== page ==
Reclaiming Pride

Many years ago on a counselling course, I remember the tutor saying that while it was a good thing to be proud of ourselves and our achievements, it wasn’t on to be proud of other people, for example our children.

Now, I have two observations on this: a) he wasn’t a father himself, and b) I think it would be hard to stop!

I am blessed with two brilliant and talented sons, who often play in public (one as a magician and street performer, one as a singer and musician).  So it’s not uncommon to  find myself in the front row, bursting with pride and graciously receiving compliments on their behalf from the audience.

Now, thinking about it, perhaps my old tutor had a point – after all, my boys’ accomplishments are sadly not due to any entertainer’s genes inherited from me, but rather down to personal motivation and long hours hidden away in their bedrooms honing their skills (at least, I think that’s what they were doing).

But what about all those other moments that mothers and fathers have, as children grow up?  When people notice their good manners, or kindness, or confidence – surely that’s something to do with the values that we as parents try to model and instil.  Can’t we take some credit for the rush of pride we feel on those occasions?

Perhaps the issue for us self-effacing Brits is the national unease we seem to have around being proud of ourselves, and that’s why it might be easier to direct that pride onto our kids.  We often confuse pride with boastfulness, and the messages from childhood frown on ‘blowing our own trumpet’ or warn that ‘tall poppies get cut down’.  The Duchess of Devonshire (one of the legendary Mitford family) recalled in her memoirs that their beloved Nanny would nip any signs of vanity in the bud by sharply rebuking the sisters with ‘nobody’s going to be looking at you’ – even on their wedding days!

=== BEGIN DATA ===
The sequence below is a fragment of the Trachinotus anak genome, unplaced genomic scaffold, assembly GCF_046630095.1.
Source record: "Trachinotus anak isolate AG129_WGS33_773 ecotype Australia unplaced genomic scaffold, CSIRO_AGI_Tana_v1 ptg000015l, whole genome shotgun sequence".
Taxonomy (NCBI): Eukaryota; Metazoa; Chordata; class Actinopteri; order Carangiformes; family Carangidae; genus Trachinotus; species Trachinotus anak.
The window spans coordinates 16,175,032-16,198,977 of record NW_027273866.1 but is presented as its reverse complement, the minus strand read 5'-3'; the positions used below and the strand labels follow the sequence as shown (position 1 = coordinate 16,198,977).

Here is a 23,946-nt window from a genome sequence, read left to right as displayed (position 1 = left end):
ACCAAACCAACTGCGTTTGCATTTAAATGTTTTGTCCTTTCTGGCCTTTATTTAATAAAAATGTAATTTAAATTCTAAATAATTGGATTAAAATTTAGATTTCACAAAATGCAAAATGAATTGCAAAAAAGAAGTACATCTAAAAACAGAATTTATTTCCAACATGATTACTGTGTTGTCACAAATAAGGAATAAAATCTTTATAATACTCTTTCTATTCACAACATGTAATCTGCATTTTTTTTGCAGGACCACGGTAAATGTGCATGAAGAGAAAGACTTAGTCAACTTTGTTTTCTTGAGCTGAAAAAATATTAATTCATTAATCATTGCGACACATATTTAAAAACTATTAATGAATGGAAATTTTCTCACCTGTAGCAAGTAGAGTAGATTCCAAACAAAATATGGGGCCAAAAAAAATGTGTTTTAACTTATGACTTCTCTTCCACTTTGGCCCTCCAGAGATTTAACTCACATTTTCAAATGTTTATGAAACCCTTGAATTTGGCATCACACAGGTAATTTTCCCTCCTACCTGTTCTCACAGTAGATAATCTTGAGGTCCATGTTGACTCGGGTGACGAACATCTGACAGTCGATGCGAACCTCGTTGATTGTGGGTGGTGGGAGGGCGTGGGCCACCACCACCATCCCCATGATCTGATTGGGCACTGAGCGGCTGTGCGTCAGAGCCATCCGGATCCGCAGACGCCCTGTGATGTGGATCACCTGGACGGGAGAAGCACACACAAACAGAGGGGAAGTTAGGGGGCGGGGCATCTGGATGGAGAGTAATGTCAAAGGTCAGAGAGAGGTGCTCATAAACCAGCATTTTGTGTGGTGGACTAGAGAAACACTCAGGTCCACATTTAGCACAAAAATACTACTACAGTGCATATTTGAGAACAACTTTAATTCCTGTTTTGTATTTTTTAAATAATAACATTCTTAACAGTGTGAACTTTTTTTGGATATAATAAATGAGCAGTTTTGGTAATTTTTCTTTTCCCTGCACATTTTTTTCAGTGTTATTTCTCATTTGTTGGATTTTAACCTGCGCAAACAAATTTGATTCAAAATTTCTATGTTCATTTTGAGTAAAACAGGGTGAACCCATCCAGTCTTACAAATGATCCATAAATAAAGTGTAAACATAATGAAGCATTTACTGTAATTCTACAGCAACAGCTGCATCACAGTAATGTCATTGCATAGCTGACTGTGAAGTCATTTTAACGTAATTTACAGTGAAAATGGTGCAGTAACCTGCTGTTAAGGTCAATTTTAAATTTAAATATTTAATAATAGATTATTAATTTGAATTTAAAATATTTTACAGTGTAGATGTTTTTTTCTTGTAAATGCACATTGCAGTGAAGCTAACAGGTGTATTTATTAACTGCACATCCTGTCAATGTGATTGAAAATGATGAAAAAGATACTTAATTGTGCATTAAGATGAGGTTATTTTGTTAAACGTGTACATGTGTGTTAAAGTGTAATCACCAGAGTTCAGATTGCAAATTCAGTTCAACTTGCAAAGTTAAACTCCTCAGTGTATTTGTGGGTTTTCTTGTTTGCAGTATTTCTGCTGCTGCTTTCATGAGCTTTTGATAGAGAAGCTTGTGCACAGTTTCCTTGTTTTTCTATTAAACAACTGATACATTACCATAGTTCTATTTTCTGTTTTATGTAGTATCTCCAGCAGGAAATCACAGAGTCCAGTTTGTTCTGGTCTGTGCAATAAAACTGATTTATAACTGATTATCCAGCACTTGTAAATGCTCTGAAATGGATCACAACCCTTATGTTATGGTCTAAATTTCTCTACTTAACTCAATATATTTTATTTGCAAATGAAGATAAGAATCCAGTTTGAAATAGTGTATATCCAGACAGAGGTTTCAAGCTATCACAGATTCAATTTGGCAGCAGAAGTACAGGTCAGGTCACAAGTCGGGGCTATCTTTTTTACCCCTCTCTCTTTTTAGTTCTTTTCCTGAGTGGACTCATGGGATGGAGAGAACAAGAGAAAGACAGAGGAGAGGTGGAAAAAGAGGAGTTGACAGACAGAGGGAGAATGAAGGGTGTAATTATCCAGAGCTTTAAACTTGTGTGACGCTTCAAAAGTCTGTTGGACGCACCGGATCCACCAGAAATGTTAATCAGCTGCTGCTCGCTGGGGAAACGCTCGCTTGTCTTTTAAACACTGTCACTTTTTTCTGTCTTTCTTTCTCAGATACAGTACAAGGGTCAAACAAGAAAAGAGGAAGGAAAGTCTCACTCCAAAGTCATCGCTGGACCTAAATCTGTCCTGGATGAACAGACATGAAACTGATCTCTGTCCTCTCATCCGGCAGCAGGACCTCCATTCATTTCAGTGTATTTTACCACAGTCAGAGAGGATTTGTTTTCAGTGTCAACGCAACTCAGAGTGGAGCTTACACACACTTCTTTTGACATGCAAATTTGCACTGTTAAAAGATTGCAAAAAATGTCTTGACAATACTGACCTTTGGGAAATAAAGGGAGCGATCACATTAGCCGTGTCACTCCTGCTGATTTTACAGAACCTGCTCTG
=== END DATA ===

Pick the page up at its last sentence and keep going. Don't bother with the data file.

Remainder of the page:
On top of all these cultural warnings, we might have a vague memory that pride is one of the seven deadly sins . . . I’ve just googled it and was surprised to find that in medieval times it was considered to be the most serious one of all, being the sin of Lucifer, the rebellious angel  – hence ‘pride coming before a fall’.

I guess pride does have its negative side – being too proud to ask for help, or too proud to back down from an argument.   All the same I think it’s time to reclaim pride as an important part of self-esteem, and recognise that the ability to feel proud of our work, our achievements – and our selves – can have a positive effect on our wellbeing and motivation.  So why not lay aside false modesty and give yourself a pat on the back?  Even reaching a small goal could be worth celebrating – as a non-technical person I’m quite proud of getting to grips with widgets and plug-ins to create this blogsite!

Let’s hear it for positive pride – what are you most proud of? Leave a comment and share your achievements, big or small!

Poem of the week 

It’s good to leave each day behind,
like flowing water, free of sadness.
Yesterday is gone and its tale told.
Today new seeds are growing.

Rumi

5 thoughts on “Reclaiming Pride

  1. I really like this – not recognising acheivements is something I’m familiar with, coming from a Yorkshire methodist family! It’s also endemic in organisations where the focus is relentlessly on problem solving rather than recognising what’s done well. It’s one reason I like the solutions focused approach to coaching.

    • Thanks Sara – I couldn’t agree more, and think that simply shifting the focus from what’s going wrong to what’s going right can have a big impact, whether personally or professionally.

      Incidentally my home village’s most famous son was John Wesley so we had a lot of Methodist influences too!!

  2. …hence ‘pride coming before a fall’……The Good Book says: “Pride goeth before destruction, and an haughty spirit before a fall”….(and a warm smug glow goeth before being told: Get out of my blog, pedant!)

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